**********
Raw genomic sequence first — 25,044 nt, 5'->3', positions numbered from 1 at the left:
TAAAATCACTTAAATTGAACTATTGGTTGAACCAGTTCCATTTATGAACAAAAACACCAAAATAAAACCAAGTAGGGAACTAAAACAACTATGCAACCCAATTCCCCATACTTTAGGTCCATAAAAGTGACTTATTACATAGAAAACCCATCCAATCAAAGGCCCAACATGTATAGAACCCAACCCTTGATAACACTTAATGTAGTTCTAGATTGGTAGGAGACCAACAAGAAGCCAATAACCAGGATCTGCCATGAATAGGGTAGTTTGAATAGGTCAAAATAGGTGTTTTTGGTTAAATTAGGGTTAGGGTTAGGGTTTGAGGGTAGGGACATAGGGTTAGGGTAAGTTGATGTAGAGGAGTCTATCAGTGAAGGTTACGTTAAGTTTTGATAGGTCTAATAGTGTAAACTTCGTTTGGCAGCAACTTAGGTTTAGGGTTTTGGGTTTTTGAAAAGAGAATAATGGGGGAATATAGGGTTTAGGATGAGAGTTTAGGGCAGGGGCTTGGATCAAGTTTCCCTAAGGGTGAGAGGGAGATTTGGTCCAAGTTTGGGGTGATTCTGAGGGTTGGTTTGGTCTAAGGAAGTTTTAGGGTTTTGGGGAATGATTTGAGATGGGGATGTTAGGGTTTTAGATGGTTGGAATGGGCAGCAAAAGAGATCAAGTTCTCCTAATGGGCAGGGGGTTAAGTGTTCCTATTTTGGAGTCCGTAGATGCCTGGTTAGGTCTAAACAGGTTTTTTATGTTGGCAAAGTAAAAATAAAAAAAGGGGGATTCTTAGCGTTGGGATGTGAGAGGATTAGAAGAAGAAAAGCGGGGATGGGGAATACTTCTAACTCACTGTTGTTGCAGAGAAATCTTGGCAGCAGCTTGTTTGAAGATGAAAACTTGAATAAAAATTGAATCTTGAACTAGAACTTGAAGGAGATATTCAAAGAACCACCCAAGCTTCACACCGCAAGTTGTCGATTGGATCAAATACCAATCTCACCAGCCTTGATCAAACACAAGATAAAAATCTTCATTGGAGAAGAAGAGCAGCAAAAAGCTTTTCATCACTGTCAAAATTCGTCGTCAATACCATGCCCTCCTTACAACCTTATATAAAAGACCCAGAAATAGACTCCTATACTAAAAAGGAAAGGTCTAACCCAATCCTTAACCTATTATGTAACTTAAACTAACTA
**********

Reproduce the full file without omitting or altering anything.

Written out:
Raw genomic sequence first — 25,044 nt, 5'->3', positions numbered from 1 at the left:
TAAAATCACTTAAATTGAACTATTGGTTGAACCAGTTCCATTTATGAACAAAAACACCAAAATAAAACCAAGTAGGGAACTAAAACAACTATGCAACCCAATTCCCCATACTTTAGGTCCATAAAAGTGACTTATTACATAGAAAACCCATCCAATCAAAGGCCCAACATGTATAGAACCCAACCCTTGATAACACTTAATGTAGTTCTAGATTGGTAGGAGACCAACAAGAAGCCAATAACCAGGATCTGCCATGAATAGGGTAGTTTGAATAGGTCAAAATAGGTGTTTTTGGTTAAATTAGGGTTAGGGTTAGGGTTTGAGGGTAGGGACATAGGGTTAGGGTAAGTTGATGTAGAGGAGTCTATCAGTGAAGGTTACGTTAAGTTTTGATAGGTCTAATAGTGTAAACTTCGTTTGGCAGCAACTTAGGTTTAGGGTTTTGGGTTTTTGAAAAGAGAATAATGGGGGAATATAGGGTTTAGGATGAGAGTTTAGGGCAGGGGCTTGGATCAAGTTTCCCTAAGGGTGAGAGGGAGATTTGGTCCAAGTTTGGGGTGATTCTGAGGGTTGGTTTGGTCTAAGGAAGTTTTAGGGTTTTGGGGAATGATTTGAGATGGGGATGTTAGGGTTTTAGATGGTTGGAATGGGCAGCAAAAGAGATCAAGTTCTCCTAATGGGCAGGGGGTTAAGTGTTCCTATTTTGGAGTCCGTAGATGCCTGGTTAGGTCTAAACAGGTTTTTTATGTTGGCAAAGTAAAAATAAAAAAAGGGGGATTCTTAGCGTTGGGATGTGAGAGGATTAGAAGAAGAAAAGCGGGGATGGGGAATACTTCTAACTCACTGTTGTTGCAGAGAAATCTTGGCAGCAGCTTGTTTGAAGATGAAAACTTGAATAAAAATTGAATCTTGAACTAGAACTTGAAGGAGATATTCAAAGAACCACCCAAGCTTCACACCGCAAGTTGTCGATTGGATCAAATACCAATCTCACCAGCCTTGATCAAACACAAGATAAAAATCTTCATTGGAGAAGAAGAGCAGCAAAAAGCTTTTCATCACTGTCAAAATTCGTCGTCAATACCATGCCCTCCTTACAACCTTATATAAAAGACCCAGAAATAGACTCCTATACTAAAAAGGAAAGGTCTAACCCAATCCTTAACCTATTATGTAACTTAAACTAACTA